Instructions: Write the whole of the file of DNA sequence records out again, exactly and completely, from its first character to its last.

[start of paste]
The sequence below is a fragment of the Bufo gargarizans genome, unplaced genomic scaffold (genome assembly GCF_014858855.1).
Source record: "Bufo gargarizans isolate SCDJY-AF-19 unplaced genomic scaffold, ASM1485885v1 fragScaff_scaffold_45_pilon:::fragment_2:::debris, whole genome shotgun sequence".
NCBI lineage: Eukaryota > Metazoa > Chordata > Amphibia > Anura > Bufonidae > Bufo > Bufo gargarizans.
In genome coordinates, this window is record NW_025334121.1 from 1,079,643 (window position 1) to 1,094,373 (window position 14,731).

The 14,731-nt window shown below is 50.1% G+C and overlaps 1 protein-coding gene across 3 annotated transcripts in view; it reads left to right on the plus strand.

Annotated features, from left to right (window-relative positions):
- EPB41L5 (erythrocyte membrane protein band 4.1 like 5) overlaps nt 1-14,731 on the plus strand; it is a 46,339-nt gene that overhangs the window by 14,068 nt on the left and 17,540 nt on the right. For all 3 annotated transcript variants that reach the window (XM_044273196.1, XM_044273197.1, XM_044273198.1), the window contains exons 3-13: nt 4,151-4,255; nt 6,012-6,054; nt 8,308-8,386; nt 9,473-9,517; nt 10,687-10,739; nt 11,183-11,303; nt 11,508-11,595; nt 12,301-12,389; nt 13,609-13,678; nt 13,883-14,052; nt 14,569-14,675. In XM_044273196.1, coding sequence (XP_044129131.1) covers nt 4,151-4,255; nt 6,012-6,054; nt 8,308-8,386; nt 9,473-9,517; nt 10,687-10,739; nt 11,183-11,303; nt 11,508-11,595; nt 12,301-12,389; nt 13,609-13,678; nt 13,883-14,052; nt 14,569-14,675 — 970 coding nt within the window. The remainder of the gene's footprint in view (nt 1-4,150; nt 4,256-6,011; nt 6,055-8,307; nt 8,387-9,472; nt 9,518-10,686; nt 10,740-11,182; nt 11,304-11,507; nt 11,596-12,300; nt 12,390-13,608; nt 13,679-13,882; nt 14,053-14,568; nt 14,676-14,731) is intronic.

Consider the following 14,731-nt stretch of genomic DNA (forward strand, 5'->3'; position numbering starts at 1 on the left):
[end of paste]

The sequence below is a fragment of the Bufo gargarizans genome, unplaced genomic scaffold (genome assembly GCF_014858855.1).
Source record: "Bufo gargarizans isolate SCDJY-AF-19 unplaced genomic scaffold, ASM1485885v1 fragScaff_scaffold_45_pilon:::fragment_2:::debris, whole genome shotgun sequence".
NCBI lineage: Eukaryota > Metazoa > Chordata > Amphibia > Anura > Bufonidae > Bufo > Bufo gargarizans.
In genome coordinates, this window is record NW_025334121.1 from 1,079,643 (window position 1) to 1,094,373 (window position 14,731).

The 14,731-nt window shown below is 50.1% G+C and overlaps 1 protein-coding gene across 3 annotated transcripts in view; it reads left to right on the plus strand.

Annotated features, from left to right (window-relative positions):
- EPB41L5 (erythrocyte membrane protein band 4.1 like 5) overlaps nt 1-14,731 on the plus strand; it is a 46,339-nt gene that overhangs the window by 14,068 nt on the left and 17,540 nt on the right. For all 3 annotated transcript variants that reach the window (XM_044273196.1, XM_044273197.1, XM_044273198.1), the window contains exons 3-13: nt 4,151-4,255; nt 6,012-6,054; nt 8,308-8,386; nt 9,473-9,517; nt 10,687-10,739; nt 11,183-11,303; nt 11,508-11,595; nt 12,301-12,389; nt 13,609-13,678; nt 13,883-14,052; nt 14,569-14,675. In XM_044273196.1, coding sequence (XP_044129131.1) covers nt 4,151-4,255; nt 6,012-6,054; nt 8,308-8,386; nt 9,473-9,517; nt 10,687-10,739; nt 11,183-11,303; nt 11,508-11,595; nt 12,301-12,389; nt 13,609-13,678; nt 13,883-14,052; nt 14,569-14,675 — 970 coding nt within the window. The remainder of the gene's footprint in view (nt 1-4,150; nt 4,256-6,011; nt 6,055-8,307; nt 8,387-9,472; nt 9,518-10,686; nt 10,740-11,182; nt 11,304-11,507; nt 11,596-12,300; nt 12,390-13,608; nt 13,679-13,882; nt 14,053-14,568; nt 14,676-14,731) is intronic.

Consider the following 14,731-nt stretch of genomic DNA (forward strand, 5'->3'; position numbering starts at 1 on the left):